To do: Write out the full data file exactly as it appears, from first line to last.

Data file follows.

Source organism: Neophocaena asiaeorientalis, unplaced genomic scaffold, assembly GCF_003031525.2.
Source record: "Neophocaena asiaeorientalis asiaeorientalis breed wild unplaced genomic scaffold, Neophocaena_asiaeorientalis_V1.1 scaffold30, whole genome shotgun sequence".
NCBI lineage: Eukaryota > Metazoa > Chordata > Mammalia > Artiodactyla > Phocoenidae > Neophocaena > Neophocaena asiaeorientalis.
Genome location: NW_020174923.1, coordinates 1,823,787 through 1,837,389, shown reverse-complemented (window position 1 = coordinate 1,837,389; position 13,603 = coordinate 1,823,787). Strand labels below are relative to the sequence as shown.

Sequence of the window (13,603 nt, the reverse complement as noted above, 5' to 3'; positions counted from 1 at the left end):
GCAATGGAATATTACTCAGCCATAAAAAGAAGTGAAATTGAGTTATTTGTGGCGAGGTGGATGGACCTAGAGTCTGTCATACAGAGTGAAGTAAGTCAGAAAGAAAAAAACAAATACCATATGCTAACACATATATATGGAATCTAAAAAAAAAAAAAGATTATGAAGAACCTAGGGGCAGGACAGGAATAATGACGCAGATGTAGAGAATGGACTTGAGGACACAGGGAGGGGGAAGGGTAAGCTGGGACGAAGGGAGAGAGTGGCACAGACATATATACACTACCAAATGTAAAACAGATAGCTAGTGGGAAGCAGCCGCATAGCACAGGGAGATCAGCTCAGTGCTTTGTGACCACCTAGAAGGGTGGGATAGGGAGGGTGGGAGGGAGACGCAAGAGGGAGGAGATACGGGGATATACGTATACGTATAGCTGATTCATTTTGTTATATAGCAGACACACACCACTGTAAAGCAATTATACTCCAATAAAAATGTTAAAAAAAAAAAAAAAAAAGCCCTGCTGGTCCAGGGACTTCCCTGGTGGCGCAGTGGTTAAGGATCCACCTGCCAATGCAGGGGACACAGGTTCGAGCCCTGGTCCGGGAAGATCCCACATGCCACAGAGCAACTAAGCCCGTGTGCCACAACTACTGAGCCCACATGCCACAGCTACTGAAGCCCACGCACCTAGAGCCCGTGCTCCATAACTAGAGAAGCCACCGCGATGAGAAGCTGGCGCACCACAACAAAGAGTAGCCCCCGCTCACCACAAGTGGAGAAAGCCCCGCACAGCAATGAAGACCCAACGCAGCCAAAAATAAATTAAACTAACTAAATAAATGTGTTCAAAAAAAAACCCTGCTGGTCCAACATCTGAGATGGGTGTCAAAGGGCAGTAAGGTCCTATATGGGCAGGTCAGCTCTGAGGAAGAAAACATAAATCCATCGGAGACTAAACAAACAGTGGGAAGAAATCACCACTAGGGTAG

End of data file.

Source organism: Neophocaena asiaeorientalis, unplaced genomic scaffold, assembly GCF_003031525.2.
Source record: "Neophocaena asiaeorientalis asiaeorientalis breed wild unplaced genomic scaffold, Neophocaena_asiaeorientalis_V1.1 scaffold30, whole genome shotgun sequence".
NCBI lineage: Eukaryota > Metazoa > Chordata > Mammalia > Artiodactyla > Phocoenidae > Neophocaena > Neophocaena asiaeorientalis.
Genome location: NW_020174923.1, coordinates 1,823,787 through 1,837,389, shown reverse-complemented (window position 1 = coordinate 1,837,389; position 13,603 = coordinate 1,823,787). Strand labels below are relative to the sequence as shown.

Sequence of the window (13,603 nt, the reverse complement as noted above, 5' to 3'; positions counted from 1 at the left end):
GCAATGGAATATTACTCAGCCATAAAAAGAAGTGAAATTGAGTTATTTGTGGCGAGGTGGATGGACCTAGAGTCTGTCATACAGAGTGAAGTAAGTCAGAAAGAAAAAAACAAATACCATATGCTAACACATATATATGGAATCTAAAAAAAAAAAAAGATTATGAAGAACCTAGGGGCAGGACAGGAATAATGACGCAGATGTAGAGAATGGACTTGAGGACACAGGGAGGGGGAAGGGTAAGCTGGGACGAAGGGAGAGAGTGGCACAGACATATATACACTACCAAATGTAAAACAGATAGCTAGTGGGAAGCAGCCGCATAGCACAGGGAGATCAGCTCAGTGCTTTGTGACCACCTAGAAGGGTGGGATAGGGAGGGTGGGAGGGAGACGCAAGAGGGAGGAGATACGGGGATATACGTATACGTATAGCTGATTCATTTTGTTATATAGCAGACACACACCACTGTAAAGCAATTATACTCCAATAAAAATGTTAAAAAAAAAAAAAAAAAAGCCCTGCTGGTCCAGGGACTTCCCTGGTGGCGCAGTGGTTAAGGATCCACCTGCCAATGCAGGGGACACAGGTTCGAGCCCTGGTCCGGGAAGATCCCACATGCCACAGAGCAACTAAGCCCGTGTGCCACAACTACTGAGCCCACATGCCACAGCTACTGAAGCCCACGCACCTAGAGCCCGTGCTCCATAACTAGAGAAGCCACCGCGATGAGAAGCTGGCGCACCACAACAAAGAGTAGCCCCCGCTCACCACAAGTGGAGAAAGCCCCGCACAGCAATGAAGACCCAACGCAGCCAAAAATAAATTAAACTAACTAAATAAATGTGTTCAAAAAAAAACCCTGCTGGTCCAACATCTGAGATGGGTGTCAAAGGGCAGTAAGGTCCTATATGGGCAGGTCAGCTCTGAGGAAGAAAACATAAATCCATCGGAGACTAAACAAACAGTGGGAAGAAATCACCACTAGGGTAG